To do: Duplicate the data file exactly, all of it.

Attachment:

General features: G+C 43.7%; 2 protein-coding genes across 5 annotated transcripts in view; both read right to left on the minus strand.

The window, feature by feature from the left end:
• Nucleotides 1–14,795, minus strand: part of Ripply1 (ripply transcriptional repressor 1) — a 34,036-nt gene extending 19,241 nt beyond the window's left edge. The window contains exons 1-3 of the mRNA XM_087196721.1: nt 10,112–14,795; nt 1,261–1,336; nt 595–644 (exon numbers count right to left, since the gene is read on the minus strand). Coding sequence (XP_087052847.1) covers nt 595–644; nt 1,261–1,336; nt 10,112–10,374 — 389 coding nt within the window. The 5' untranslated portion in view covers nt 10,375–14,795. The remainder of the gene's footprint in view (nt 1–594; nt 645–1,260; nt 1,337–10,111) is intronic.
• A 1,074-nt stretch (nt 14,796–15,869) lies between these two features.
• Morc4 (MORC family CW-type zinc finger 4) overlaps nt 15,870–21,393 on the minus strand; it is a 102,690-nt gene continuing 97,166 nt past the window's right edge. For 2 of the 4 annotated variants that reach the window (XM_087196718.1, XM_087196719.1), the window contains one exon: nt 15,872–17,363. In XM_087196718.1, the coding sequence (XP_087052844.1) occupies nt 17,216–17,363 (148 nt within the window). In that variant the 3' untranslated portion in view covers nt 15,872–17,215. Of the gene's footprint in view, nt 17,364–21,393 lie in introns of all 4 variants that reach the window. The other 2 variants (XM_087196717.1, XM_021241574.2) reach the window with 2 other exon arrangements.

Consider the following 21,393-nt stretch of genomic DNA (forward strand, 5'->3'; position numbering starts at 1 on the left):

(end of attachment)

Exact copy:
General features: G+C 43.7%; 2 protein-coding genes across 5 annotated transcripts in view; both read right to left on the minus strand.

The window, feature by feature from the left end:
• Nucleotides 1–14,795, minus strand: part of Ripply1 (ripply transcriptional repressor 1) — a 34,036-nt gene extending 19,241 nt beyond the window's left edge. The window contains exons 1-3 of the mRNA XM_087196721.1: nt 10,112–14,795; nt 1,261–1,336; nt 595–644 (exon numbers count right to left, since the gene is read on the minus strand). Coding sequence (XP_087052847.1) covers nt 595–644; nt 1,261–1,336; nt 10,112–10,374 — 389 coding nt within the window. The 5' untranslated portion in view covers nt 10,375–14,795. The remainder of the gene's footprint in view (nt 1–594; nt 645–1,260; nt 1,337–10,111) is intronic.
• A 1,074-nt stretch (nt 14,796–15,869) lies between these two features.
• Morc4 (MORC family CW-type zinc finger 4) overlaps nt 15,870–21,393 on the minus strand; it is a 102,690-nt gene continuing 97,166 nt past the window's right edge. For 2 of the 4 annotated variants that reach the window (XM_087196718.1, XM_087196719.1), the window contains one exon: nt 15,872–17,363. In XM_087196718.1, the coding sequence (XP_087052844.1) occupies nt 17,216–17,363 (148 nt within the window). In that variant the 3' untranslated portion in view covers nt 15,872–17,215. Of the gene's footprint in view, nt 17,364–21,393 lie in introns of all 4 variants that reach the window. The other 2 variants (XM_087196717.1, XM_021241574.2) reach the window with 2 other exon arrangements.

Consider the following 21,393-nt stretch of genomic DNA (forward strand, 5'->3'; position numbering starts at 1 on the left):